Thursday, June 9, 2011

Growing Up

I've been asked by a number of people how I stake up my peas, tomatoes, and other things.  The answer:  any way I can!  And I don't stop with things everyone puts up, nope, nope, nope!  Unless I want to use it as a living mulch, vining things go up!  I've grown pumpkins and watermelons several feet off the ground that way, and that is a fun sight to see!  Here are some examples of "growing up" from my past couple years of gardening, when I've actually started to take pictures (sorry, no pumpkin pics at this time.  Maybe this year I'll get some good ones!).

From last year's garden:  My Square Foot Gardening beds have a PVC pipe frame strung with nylon twine for plants to grow on.  Here, from left to right, are a cantaloupe plant, cucumbers, beans (which ended up being strung along a piece of twine connected to the other garden box because they got so long), and pumpkin plant.   I tried growing down and up in the same area with Topsy Turvies, but found them to be a giant waste of money.  Those plants were not happy!
From last year's garden:  watermelons on the twine of the other garden box.
From last year's garden:  cantaloupe!  You can see here how I just twist the stems around the twine to train things to grow this way.  I use twisty-ties from garbage bags to hold them in place until they learn to behave on their own.
Also from last year's garden.  The rails along the steps made a great place to string up peas growing in repurposed ice cream buckets.  Over the course of the summer, after the peas were gone, I switched out the buckets and had cucumbers and tomatoes use that same space.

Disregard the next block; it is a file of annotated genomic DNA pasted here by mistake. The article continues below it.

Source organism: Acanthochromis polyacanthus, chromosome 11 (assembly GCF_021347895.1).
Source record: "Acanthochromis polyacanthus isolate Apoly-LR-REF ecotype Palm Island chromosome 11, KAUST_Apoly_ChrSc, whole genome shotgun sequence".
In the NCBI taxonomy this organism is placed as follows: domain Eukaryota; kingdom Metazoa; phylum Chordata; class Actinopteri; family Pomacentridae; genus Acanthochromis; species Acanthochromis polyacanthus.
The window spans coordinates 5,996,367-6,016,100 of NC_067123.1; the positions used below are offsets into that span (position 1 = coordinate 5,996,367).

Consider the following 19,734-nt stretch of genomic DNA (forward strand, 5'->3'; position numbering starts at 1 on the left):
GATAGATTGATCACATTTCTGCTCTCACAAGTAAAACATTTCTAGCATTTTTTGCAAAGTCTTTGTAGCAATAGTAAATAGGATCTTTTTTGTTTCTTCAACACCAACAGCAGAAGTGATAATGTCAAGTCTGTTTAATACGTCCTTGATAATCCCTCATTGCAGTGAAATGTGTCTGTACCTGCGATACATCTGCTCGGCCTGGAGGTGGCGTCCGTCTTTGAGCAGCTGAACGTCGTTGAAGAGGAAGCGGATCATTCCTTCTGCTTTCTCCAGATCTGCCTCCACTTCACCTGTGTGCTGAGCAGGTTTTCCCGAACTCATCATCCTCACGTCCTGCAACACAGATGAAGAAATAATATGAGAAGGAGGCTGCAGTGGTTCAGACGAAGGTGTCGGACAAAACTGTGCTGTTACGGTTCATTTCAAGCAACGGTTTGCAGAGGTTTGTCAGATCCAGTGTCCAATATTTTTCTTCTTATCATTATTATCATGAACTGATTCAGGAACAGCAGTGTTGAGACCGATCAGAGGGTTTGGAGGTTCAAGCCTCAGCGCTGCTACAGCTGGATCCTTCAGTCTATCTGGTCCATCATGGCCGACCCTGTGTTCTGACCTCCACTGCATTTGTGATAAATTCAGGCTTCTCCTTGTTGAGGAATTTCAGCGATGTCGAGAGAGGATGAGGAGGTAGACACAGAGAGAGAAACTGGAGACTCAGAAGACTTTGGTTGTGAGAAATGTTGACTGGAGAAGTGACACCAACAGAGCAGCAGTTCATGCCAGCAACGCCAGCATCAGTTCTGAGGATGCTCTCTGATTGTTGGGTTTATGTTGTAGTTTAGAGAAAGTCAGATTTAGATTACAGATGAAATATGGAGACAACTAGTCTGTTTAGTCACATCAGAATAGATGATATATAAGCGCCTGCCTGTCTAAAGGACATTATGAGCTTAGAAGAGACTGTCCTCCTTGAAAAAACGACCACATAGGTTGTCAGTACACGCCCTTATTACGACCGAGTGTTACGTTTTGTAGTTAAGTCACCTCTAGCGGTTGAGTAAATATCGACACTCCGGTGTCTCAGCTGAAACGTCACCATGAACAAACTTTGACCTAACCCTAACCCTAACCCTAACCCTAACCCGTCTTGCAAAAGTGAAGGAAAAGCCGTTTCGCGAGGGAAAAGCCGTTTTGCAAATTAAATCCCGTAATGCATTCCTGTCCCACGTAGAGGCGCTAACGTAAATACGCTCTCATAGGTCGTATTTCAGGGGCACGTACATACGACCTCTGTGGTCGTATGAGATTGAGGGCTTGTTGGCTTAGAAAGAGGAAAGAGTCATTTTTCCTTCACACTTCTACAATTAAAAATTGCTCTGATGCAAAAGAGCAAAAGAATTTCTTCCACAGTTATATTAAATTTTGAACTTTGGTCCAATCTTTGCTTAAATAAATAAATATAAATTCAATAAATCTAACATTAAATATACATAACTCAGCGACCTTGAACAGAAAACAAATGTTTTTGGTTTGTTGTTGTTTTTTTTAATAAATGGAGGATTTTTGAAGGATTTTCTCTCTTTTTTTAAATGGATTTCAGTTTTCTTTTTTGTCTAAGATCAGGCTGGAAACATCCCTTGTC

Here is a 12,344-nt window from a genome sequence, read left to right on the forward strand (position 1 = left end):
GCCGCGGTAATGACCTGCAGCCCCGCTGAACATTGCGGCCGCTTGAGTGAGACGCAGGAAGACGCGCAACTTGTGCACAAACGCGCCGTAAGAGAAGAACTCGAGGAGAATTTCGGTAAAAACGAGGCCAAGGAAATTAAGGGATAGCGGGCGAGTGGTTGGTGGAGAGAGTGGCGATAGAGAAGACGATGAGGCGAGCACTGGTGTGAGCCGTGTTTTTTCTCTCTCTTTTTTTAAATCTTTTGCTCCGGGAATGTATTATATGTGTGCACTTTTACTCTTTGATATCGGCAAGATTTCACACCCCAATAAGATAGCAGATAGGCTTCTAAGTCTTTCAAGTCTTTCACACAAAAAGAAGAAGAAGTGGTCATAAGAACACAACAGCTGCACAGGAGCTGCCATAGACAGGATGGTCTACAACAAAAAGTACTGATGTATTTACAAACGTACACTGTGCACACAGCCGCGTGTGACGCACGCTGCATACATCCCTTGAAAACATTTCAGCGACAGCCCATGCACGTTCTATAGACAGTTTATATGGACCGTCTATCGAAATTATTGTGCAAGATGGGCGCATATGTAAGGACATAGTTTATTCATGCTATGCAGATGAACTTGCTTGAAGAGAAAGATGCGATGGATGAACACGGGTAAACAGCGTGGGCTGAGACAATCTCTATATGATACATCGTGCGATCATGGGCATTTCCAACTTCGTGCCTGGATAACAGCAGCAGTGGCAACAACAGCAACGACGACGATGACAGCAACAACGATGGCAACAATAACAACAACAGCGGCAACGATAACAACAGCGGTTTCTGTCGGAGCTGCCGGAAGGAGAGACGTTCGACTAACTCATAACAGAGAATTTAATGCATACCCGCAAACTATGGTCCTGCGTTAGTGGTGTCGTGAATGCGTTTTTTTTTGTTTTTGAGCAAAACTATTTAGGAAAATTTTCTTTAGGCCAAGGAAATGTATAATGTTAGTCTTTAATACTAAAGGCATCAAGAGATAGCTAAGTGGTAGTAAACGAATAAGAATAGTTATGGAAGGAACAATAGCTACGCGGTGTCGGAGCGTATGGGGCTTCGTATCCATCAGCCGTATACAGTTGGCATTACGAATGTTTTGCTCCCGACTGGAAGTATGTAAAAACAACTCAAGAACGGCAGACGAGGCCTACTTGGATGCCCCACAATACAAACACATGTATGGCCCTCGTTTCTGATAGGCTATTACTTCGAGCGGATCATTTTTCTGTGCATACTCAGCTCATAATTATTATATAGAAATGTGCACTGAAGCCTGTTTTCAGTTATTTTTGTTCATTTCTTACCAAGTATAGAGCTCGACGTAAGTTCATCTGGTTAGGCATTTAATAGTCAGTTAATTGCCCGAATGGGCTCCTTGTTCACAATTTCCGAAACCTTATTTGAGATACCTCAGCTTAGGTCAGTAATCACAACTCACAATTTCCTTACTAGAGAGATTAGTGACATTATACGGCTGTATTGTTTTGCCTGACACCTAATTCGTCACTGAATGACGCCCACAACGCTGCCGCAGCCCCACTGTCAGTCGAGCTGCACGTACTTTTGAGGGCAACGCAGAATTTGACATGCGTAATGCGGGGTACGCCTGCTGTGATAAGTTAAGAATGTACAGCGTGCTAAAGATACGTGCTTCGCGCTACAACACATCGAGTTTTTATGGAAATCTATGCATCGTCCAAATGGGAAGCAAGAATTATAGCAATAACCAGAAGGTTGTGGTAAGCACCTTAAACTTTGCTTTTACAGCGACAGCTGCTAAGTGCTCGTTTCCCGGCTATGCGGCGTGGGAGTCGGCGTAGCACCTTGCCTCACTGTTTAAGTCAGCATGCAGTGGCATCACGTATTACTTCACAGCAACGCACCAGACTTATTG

This was from a community garden I was involved with last year.  We utilized a chain link fence along the edge of the property as a vertical growing space for a number of plants.  The plants had to be monitored pretty closely, since the property next door was vacant and kept locked up, so if something grew over there, we wouldn't have been able to get it.  It wasn't a big deal to gently bring flowers and small fruits over to the right side of the fence before they grew too big to pass back through the links.
From this year's garden:  Peas are currently using the twine connected to the PVC pipe.  The peas are growing in pots outside the actual garden bed, with other plants that will be using the twine later in the actual bed.  When the peas succumb to the summer heat, I'll remove their pots and train the waiting plants up the strings instead.
From this year's garden again.  Peas are currently using the top rails, but tomatoes wait below to take over.  The ones that need to grow taller to reach the rails are indeterminate varieties, while the ones that have the rails immediately available are determinate.
I stuck the sticks in the buckets as I filled them before ever planting anything, so they should be firmly in their.  In cas you are wondering, yes the facades are still in place to hide the orange bucketness, but I dug out an older picture to show that the sticks were sticking out of buckets.
The flip side of the bed with the peas behind it right now.  From left to right, the plants waiting are pumpkin (because I'm hoping to create quite the spectacle toward the front of the yard with dangling pumpkins!), tomato plants in the middle, and cucumbers on the right.
In this bed, I'm using found objects to stake up tomatoes and dangle cucumbers.  A sturdy metal frame in the back will provide support for one tomato plant.  One of those stakes you dangle hanging baskets (which in this case has cucumbers) will support another.  The lamppost will support two more tomato plants (can't really see that in this picture's in the right corner of this bed though).


  1. Your garden looks so much nicer then mine

  2. Thanks! I have an audience though. Makes a difference ;-) Plus, Michigan has a milder climate.

  3. Excellent use of variable times for early plants and environment. Love it

  4. Thanks. With such limited space, I try to make it WORK for me! I'm far from mastering it, but every year, I get a little better at it.

  5. Old, unused swing sets would work well also.